A little history, a lot of concern about water safety

An editorial from the Exponent Telegram

CLARKSBURG, W.Va. — “Water, water everywhere, but not a drop to drink” recently became the unofficial slogan for some 300,000 residents served by West Virignia American Water in the Greater Charleston metropolitan area and the adjacent counties that surround it.

Charleston not only serves as the state’s capital city, but lies in the heart of the Kanawha Valley, which has been appropriately called the “Chemical Valley of the World.” For decades, Charleston residents have learned to live with funky smells, chemical leaks and the ever-present threat of a chemical disaster on a larger scale.

The Kanawha Valley has been home to such chemical giants as Union Carbide, DuPont, Monsanto, FMC and others that provided the local economy with thousands of good-paying jobs with benefits for chemical workers — and even better-paying jobs for those with engineering and advanced scientific degrees.

The Kanawha River was a cesspool that for decades served as an open dumping ground for discarded chemicals of all types. Residents dared not swim in the river, and anglers knew not to eat the fish.

That all began to change in the early 1980s as chemical companies were forced to comply with new federal and state regulations intended to protect our air and water.

Such regulations covered not only the manufacture of chemicals, but their storage in underground tanks, as well as transportation by rail, barge and tanker trucks. Emergency preparedness plans were required and reviewed by the state Department of Environmental Protection, as well as the federal Environmental Protection Agency.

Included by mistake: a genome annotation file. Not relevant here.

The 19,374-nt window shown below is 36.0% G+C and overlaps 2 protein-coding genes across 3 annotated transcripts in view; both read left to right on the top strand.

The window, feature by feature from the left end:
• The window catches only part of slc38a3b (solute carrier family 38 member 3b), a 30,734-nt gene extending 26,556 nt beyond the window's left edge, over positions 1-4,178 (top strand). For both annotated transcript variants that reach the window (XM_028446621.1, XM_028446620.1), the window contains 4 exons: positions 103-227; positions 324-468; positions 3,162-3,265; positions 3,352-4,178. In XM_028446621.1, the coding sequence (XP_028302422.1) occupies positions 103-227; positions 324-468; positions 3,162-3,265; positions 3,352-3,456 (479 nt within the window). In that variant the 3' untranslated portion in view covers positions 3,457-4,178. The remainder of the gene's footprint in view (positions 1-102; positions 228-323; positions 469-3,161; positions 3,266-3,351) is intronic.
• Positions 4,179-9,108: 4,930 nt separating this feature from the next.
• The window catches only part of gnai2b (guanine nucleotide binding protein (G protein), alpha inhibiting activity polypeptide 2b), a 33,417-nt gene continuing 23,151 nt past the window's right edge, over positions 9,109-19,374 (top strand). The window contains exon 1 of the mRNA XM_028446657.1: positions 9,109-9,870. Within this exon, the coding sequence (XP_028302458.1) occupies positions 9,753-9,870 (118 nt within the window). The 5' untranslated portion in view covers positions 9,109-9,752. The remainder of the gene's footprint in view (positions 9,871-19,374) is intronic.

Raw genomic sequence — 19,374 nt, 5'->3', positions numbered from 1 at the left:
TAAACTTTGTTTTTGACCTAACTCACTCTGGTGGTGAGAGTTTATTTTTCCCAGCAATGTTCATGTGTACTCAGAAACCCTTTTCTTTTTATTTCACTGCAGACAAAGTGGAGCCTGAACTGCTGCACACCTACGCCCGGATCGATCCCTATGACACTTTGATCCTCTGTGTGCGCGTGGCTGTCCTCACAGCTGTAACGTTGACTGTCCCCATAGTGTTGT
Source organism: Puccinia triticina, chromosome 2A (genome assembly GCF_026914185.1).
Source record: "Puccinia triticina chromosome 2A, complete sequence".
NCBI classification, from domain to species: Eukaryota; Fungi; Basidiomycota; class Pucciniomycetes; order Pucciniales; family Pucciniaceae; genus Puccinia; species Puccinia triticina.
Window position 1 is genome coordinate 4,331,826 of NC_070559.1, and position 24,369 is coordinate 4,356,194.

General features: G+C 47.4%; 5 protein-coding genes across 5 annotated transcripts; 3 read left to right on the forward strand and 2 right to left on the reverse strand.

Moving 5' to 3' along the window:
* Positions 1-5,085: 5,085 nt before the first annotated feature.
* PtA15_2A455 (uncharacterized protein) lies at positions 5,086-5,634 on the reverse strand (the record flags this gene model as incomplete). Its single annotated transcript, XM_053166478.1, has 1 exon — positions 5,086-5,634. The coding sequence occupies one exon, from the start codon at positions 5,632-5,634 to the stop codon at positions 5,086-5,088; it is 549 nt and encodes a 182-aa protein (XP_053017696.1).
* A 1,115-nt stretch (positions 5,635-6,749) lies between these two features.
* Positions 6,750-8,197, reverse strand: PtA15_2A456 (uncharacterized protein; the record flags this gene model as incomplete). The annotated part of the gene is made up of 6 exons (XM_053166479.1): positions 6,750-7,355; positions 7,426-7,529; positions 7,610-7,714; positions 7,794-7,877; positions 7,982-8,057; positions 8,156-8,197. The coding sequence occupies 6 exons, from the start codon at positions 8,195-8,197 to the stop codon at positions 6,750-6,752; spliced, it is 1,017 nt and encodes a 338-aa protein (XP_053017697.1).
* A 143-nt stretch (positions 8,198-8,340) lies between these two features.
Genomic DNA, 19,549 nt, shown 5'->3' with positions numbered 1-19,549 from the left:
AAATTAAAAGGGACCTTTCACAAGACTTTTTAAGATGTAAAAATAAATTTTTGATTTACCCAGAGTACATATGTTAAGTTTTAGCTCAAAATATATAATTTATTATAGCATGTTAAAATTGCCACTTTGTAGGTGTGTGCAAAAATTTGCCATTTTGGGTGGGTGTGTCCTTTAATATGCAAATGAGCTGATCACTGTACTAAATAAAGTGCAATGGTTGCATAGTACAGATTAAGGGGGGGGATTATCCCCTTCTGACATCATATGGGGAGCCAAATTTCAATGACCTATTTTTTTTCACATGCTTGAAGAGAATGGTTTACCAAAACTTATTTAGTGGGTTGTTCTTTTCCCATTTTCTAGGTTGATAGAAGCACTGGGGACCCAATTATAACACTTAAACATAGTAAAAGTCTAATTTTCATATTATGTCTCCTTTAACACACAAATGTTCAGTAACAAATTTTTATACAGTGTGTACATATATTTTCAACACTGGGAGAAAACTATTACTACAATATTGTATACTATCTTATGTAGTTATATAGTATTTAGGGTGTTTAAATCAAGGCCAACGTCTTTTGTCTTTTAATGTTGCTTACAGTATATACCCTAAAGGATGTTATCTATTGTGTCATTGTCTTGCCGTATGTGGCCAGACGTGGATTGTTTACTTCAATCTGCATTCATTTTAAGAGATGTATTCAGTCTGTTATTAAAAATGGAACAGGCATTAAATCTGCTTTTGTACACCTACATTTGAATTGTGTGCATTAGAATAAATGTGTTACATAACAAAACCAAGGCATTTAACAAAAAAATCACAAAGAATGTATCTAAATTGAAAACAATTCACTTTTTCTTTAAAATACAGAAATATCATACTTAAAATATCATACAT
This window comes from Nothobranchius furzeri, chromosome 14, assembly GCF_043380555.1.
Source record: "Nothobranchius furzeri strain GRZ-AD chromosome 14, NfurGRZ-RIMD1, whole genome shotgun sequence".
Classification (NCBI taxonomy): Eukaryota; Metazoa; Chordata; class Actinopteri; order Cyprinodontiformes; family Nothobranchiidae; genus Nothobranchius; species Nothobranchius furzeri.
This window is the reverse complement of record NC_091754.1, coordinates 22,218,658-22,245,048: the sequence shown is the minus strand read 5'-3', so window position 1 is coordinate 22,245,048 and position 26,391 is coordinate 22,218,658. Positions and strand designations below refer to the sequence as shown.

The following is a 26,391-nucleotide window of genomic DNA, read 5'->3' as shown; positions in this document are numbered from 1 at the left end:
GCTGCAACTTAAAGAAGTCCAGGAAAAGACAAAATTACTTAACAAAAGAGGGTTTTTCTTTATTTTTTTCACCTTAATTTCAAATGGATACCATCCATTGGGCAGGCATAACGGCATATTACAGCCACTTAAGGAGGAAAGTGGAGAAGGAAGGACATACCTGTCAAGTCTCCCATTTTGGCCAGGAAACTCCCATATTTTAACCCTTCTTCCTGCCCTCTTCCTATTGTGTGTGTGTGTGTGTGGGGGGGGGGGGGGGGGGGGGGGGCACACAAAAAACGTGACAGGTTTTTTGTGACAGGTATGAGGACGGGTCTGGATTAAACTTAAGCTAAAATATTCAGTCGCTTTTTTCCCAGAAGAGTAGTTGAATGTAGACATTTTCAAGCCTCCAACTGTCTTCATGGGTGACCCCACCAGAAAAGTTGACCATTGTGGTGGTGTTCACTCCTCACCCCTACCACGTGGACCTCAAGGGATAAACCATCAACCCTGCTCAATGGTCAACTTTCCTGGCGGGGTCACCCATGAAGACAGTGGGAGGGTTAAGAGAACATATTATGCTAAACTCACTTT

The result was cleaner air and cleaner water — and residents could once again utilize the Kanawha River for various water-related activities. But most people still dared not eat the fish.

During the late 1970s, West Virginia American Water began buying up municipal water treatment facilities and constructing a massive new water treatment facility in the middle of Charleston on the banks of the Elk River, thus providing much of the region with a better-quality raw water source free from trace chemical residues.

All was good. That is until two weeks ago, on Jan. 9, when a chemical used as a foaming agent during the processing of coal, an estimated 7,000 gallons of concentrated base out of an aging aboveground storage tank, leaked through itís secondary containment system and into the Elk River — just one and a half miles upstream from the intake for the West Virginia American Water System facility that serves some 300,000 people.

Disaster had struck. It was several hours before the chemical leak was detected, and the water system was already compromised…

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